A perfect sea urchin

My Evil Thoughts

Welcome to where I air my evil views, proud, uncowed, unbowed, and absolutely evil, superficial, and ignorant. Get used to it. To return to the main blog page, just click here.

Healthy Wait

I don't think Kaiser is at fault. I hope they are not. They were decent about the weigh-in. I hope I don't have to get weighed in again. Well.... I paid sixty dollars to join the Match Up at Healthy Wage. I have rechristened them Healthy Wait. My verified weight is no where to be found. While it is conceivable that Kaiser dropped the ball, other weird figures on the site that don't make sense indicate that something is very wrong across the board. I feel ripped off and cheated.

I also feel that something very easy has been made hard, and it's not just the unposted weight. I can't tell the whole story, but this time last week I was dealing with serious drama on a team that dumped me. You have to be on a team of five. I'm on one. It's my third team. I don't know what is happening to the other members but I bet none of them will be posting a weight on Friday. I bet I won't be able to either.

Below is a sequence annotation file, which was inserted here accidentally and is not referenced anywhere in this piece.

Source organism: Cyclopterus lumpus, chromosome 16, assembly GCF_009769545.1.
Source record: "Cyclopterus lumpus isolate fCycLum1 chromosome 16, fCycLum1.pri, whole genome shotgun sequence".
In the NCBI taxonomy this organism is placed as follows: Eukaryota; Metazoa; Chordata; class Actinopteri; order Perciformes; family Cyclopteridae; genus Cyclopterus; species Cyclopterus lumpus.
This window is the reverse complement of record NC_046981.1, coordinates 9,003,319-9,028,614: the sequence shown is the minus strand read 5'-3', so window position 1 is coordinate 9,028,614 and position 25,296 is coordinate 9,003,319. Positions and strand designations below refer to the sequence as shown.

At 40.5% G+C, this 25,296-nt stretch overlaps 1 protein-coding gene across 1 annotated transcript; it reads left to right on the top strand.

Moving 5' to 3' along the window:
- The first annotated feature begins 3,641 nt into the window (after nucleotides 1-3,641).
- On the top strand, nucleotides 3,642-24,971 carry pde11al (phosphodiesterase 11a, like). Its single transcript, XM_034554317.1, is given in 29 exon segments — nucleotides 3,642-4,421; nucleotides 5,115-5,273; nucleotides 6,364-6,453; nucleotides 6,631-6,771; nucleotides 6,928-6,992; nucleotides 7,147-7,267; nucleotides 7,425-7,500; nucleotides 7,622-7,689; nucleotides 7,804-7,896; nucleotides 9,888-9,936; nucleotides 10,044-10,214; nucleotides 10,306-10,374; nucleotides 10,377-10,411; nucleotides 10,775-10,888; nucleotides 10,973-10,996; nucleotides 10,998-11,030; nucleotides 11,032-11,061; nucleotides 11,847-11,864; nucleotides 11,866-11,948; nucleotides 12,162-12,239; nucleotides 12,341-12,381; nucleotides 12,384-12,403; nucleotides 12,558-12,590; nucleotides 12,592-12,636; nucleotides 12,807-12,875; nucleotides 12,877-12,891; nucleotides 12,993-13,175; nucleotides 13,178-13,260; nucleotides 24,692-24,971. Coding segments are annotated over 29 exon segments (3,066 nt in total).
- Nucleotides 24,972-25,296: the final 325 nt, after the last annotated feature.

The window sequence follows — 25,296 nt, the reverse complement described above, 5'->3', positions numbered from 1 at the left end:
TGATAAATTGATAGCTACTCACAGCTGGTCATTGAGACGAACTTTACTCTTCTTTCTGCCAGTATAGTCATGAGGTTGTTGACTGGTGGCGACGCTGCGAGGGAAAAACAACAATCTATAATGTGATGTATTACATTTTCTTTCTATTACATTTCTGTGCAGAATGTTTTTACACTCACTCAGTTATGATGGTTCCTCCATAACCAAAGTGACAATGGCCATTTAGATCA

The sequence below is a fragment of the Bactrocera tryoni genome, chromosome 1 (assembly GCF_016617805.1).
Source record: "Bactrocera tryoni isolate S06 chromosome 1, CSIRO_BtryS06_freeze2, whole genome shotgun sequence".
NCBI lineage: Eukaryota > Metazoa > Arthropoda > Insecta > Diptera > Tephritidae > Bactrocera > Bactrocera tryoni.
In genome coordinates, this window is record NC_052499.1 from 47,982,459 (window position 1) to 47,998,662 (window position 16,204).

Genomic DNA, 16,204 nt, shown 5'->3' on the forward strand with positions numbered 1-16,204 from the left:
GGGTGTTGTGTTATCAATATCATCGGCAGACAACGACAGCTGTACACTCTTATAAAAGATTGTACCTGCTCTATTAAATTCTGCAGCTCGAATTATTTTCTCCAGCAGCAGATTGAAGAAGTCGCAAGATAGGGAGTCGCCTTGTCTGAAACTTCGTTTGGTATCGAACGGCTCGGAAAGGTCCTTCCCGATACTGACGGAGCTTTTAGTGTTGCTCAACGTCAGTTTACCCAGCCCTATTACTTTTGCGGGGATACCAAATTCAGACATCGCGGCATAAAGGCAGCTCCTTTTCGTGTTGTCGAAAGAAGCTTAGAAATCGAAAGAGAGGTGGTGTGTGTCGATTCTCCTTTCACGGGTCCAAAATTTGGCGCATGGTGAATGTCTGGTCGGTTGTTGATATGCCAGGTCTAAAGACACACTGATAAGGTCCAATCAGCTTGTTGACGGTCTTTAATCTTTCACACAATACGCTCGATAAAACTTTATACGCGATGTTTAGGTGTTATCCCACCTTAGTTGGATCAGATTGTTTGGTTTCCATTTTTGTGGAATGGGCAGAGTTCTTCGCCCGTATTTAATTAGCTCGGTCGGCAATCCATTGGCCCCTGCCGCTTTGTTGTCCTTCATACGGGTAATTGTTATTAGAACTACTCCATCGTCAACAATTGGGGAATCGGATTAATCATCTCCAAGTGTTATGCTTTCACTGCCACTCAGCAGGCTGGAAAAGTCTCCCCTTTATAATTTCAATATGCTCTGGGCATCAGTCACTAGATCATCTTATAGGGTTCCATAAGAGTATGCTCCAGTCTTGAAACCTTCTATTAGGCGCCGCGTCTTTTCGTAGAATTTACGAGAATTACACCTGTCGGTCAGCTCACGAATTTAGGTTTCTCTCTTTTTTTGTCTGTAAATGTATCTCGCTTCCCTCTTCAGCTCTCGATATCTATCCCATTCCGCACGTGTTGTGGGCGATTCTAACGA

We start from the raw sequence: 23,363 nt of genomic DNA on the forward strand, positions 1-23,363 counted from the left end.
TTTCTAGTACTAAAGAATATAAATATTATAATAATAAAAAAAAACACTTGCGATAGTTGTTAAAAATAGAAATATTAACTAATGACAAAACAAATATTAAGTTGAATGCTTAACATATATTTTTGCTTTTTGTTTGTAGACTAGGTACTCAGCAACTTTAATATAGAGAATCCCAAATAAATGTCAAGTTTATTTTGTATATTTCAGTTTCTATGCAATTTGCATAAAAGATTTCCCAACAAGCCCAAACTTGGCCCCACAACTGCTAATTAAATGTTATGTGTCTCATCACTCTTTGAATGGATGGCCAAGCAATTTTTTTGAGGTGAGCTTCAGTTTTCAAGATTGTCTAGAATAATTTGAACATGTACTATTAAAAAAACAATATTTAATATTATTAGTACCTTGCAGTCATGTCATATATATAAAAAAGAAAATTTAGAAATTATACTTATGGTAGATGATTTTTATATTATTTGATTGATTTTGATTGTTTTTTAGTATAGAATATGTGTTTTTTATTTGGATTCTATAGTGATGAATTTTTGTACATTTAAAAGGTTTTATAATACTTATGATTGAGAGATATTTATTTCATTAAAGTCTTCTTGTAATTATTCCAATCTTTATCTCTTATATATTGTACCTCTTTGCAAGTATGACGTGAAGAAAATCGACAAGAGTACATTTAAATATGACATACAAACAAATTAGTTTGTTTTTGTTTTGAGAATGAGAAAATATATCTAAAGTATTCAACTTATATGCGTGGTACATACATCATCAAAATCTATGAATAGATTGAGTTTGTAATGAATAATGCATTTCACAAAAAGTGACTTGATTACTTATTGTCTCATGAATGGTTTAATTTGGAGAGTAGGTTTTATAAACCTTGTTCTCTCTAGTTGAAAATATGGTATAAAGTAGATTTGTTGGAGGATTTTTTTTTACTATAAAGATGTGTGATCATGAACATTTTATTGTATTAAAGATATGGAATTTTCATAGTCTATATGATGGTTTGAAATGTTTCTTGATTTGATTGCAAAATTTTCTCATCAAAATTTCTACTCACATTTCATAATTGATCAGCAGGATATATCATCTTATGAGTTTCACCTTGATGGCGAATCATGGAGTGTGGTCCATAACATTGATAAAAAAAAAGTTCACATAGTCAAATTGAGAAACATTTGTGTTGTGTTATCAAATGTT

The drama has left me exhausted and the bureaucracy has left me angry. The dieting itself sometimes leaves me hungry and sometimes sick and sometimes weirdly satiated. I'm still not used to giving up sweet drinks and watching what I nibble around the kitchen. It feels like I'm going through all of this for nothing. I'm disgusted, but not disgusted enough with myself to quit, though right now a Mighty Mocha would taste delicious.I guess I have a right to be disgruntled if not angry.

I leave my unhappy attitude on the team web board. My messages are the only one there. I dread that nobody reads them and then I feel relieved. I'm sure Healthy Wait...I mean Healthy Wage, staff monitor the teams. Well, they've seen that I'm fed up. Maybe they'll take it as good quality, negative feedback. Maybe they'll censor it. It wouldn't surprize me. I don't like learning that I've blown sixthy dollars. I know it is not the fault of Team #2 where I had the drama, that I blew the money. They are in this as victims too. And I don't think any body out there wins the thousand dollars.

Eileen H. Kramer -- August 31, 2011

This is Your Child, Brother, Husband, or Boyfriend

It could even be your father. There were two of them. They were the center of attention, the heart of the crowd. I knew as I approached the part of the platform of Kensington Station where I usually pick up the express MARTA bus up Memorial, around 8:15am this morning, that something was very different.